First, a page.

It’s 10:30 in the morning, and Roosevelt Pool is packed with people. Big kids. Skinny kids. Babies shrieking because of the cold water while mommies try soothing them with sweet baby talk. Rough kids dunking each other. Girls in long T-shirts, hiding their panzas. Abuelitas sitting on the pool steps, cooling off their wrinkly legs.
Then there’s me.
I’m at the far end of the pool. The deep end. That’s where the real action is. I’m about to take Beto down. He doesn’t know this, of course. Just look at his clueless face, staring out at nothing. Beto is all cheeks, like a chipmunk storing food or like Kiko from that old El Chavo
cartoon. I’m about to deflate those cachetes with pure muscle. What does El Chavo always say? Beto didn’t count on my astucias.
“Hey, Beto, I bet you ten bucks you can’t beat me in a race across the length of the pool.” My voice is loud enough so that everyone can hear. Beto turns to his group of friends and shakes his head.
“Dude, your sister,” he says to Ramón. He laughs off my challenge.
“Nat’s not playing,” Ramón says. “She means business.”
There are three boys in my family: Ramón is the youngest. Julio, the oldest, is married with a kid on the way. And Raymundo is attending college in Santa Barbara. Ramón is in high school, and so is his ugly friend Beto. Beto is on the water polo team. I’m not on any team. I’m just here to make money.
“Ten bucks says you can’t beat me.”
I lean back against the pool deck. Those around me chuckle or shake their heads.
“Why can’t you just chill for once?” Sheila says.
Sheila is my cousin. Technically, Sheila and Ramón are supposed to be taking care of me. “Taking care,” however, is forever in air quotes. It’s hard to contain a person like me—especially when that person grew up in a house full of stinky, loud boys. Sheila doesn’t get it. She’s an only child who loves clothes and Fenty lipstick.
“Me and you, swimming across the pool,” I repeat. “You know how to swim, right?”
Last week, I made an even twenty bucks outswimming twins. The twins were running their mouths about how there was no way a gorda could swim the full length of a pool. There’s always someone underestimating me. They see my stomach rolls and think, She can’t possibly be physically fit.
When I emerged victorious, the twins had no choice but to pay.
Beto looks nervous. If he doesn’t take the bet, he’s a punk. If Beto agrees to race me and I end up beating him, which I will, what does that make him? So much is weighing on those balloony cheeks.
“From here to the other end of the pool,” I say. “C’mon. What are you afraid of?”
The crowd around us grows. I look over at my best friend, Joanne, who sits in our shaded spot reading Summer Hero,
volume two of the manga series Kurahashi. I haven’t had a chance to read that one yet. I always get the manga after Joanne finishes, and then we dissect every little detail in the story. Joanne shields her eyes now and gives me a timid wave.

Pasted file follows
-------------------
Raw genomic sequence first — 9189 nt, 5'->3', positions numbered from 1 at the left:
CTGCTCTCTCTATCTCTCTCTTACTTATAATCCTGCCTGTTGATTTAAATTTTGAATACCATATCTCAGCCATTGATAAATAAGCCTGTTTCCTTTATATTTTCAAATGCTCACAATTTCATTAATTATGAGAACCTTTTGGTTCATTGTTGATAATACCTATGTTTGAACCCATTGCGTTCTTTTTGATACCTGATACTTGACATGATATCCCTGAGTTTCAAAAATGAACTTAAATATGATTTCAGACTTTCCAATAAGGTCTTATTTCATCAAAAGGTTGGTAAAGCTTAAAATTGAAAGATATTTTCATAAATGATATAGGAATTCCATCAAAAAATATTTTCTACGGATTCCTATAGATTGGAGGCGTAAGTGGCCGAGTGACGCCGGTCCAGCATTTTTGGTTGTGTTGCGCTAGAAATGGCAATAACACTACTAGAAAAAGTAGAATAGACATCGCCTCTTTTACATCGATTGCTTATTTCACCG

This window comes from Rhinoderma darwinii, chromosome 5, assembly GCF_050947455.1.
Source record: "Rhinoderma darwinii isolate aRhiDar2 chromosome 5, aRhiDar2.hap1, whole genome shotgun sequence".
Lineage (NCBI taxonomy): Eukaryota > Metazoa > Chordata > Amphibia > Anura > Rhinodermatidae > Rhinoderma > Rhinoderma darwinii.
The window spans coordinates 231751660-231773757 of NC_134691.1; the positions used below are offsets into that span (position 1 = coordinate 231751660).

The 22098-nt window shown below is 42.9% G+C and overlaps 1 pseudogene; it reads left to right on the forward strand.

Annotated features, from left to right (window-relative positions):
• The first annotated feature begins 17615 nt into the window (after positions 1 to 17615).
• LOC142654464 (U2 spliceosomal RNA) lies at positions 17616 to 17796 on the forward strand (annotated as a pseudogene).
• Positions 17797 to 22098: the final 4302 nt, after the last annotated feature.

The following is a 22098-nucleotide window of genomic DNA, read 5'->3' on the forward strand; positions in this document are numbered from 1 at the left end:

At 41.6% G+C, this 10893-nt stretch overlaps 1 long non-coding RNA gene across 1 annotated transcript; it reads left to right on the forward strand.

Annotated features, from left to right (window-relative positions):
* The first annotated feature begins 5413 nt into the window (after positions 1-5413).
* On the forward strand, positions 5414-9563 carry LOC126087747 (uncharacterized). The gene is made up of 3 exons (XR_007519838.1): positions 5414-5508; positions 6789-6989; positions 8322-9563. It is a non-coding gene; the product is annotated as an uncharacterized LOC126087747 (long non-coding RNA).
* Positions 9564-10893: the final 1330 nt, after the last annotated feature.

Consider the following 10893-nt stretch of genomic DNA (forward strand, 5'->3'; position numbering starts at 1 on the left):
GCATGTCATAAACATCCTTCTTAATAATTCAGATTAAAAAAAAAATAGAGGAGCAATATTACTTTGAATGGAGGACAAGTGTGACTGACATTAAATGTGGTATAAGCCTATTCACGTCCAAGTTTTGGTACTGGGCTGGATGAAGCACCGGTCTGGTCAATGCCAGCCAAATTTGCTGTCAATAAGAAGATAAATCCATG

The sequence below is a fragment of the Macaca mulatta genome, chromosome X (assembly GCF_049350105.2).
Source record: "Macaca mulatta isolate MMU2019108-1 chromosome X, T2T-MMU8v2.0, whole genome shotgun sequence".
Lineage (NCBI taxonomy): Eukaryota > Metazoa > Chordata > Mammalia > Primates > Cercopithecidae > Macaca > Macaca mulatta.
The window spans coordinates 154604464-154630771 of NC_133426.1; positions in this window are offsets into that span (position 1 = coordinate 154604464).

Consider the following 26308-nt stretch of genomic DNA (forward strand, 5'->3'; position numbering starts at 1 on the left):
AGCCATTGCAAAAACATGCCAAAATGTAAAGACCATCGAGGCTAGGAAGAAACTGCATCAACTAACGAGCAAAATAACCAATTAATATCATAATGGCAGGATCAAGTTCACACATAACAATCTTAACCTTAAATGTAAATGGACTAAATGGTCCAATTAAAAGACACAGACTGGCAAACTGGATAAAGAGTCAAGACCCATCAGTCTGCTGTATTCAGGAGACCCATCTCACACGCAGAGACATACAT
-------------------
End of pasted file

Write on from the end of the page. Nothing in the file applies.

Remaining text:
“Fine, but I’m only doing this to teach you a lesson,” Beto finally says.
Teach me a lesson? Even Ramón laughs at this statement. Beto hasn’t been around my house much, nor around me. He doesn’t understand that I’m like a shark: relentless. When I was seven, I sold chicles to the kids in my class until another mom told my mom. At ten years old, I found a way to teach kids curse words in different languages. A dollar a curse word. That lasted for a couple of weeks. Now that I’m twelve, I understand the importance of using my skills. I’m fast. I can beat anyone in this pool if I set my mind to it.
Sheila tries to be the timer. No way. I don’t trust her. Besides, it’s not a good look for family to be involved in business. Instead, I hand the honors to a boy with shaggy curly curls covering most of his face. He parts his hair away from his big eyes. Good. He’ll do.
“On your mark,” Shaggy Boy says.
Kids slap my shoulders. Girls giggle. Some of them think I’m cool to do this. Others think I’m too much. I’m not doing this to please anyone. I’m doing it because I can beat Beto.
I pull down my goggles.
One more glance at Beto. He’s laughing. He thinks this is a joke. I’m going to win.
I propel my legs against the wall and shoot out like a rocket. The start is the most important part of any race. I glide underwater for as long as I can until I have to break the surface for air. Professional swimmers always do that. One quick gulp of air and I turn to Beto. He’s ahead, but not by much.
Okay, time to catch up.
My arms are like octopus tentacles, stretching as far as they can. I scoop water and direct it behind me. I kick my legs hard. Every stroke is important.
In this pool, I’m a swordfish. I’m a mermaid. I’m an underwater speed demon.
And this demon is about to take Beto down. Too bad, so sad.
A quick look. Beto is slowing down. He’s about to get beat by this twelve-year-old. Where has his training from water polo gone? He finally notices me. We are neck to neck. I bet anything there’s fear in Beto’s eyes. I dig deep and find the last burst of energy to seal this deal.
I tap the end of the pool. Beto pulls in seconds later. The crowd around me cheers. I never get tired of this, the part when I’m victorious, when I’m able to prove the haters wrong. “Never underestimate the power of a Latina”—that’s what Mom always says. Dudes are always trying.
Poor Beto. He’s breathless, practically hyperventilating.
“I won!” I jump out of the water and point to my empty palm. “Pay me!”
“No way,” Beto says, pushing my hand away. He’s barely able to form words. “I’m not paying you.”
“Pay me! I beat you.” I don’t like where this is going. If you lose, you have to be a good sport. Besides, this is business. “Everyone here is my witness. I beat you fair and square.”
Beto tries to brush me off. The crowd eggs him on. They call him weak. How could you let a kid beat you? You let a girl win.
I don’t care if he’s in his feelings right now. I won without any tricks. It was just me in the water.
“You owe me ten bucks,” I say. “Give me my money.”
Beto and my brother walk over to where Sheila and her friends hang out. They try to ignore me. I will not let up. Beto can’t renege on this deal.
“I’m not leaving until I get my payment.” I stand in the middle of their group, right on some girl’s towel. I’m a Taurus, and we’re known for our willingness to get into people’s faces. I will not move from this spot until Beto places some crisp bills on my hand. The girls complain about me standing on their towel. Beto pleads to my brother.
“That’s enough, Nat,” Ramón says. Not even my own blood is willing to back me up. Honestly, what’s the point of having brothers when they won’t stand up for what’s right?
“Go play with your friends,” he says.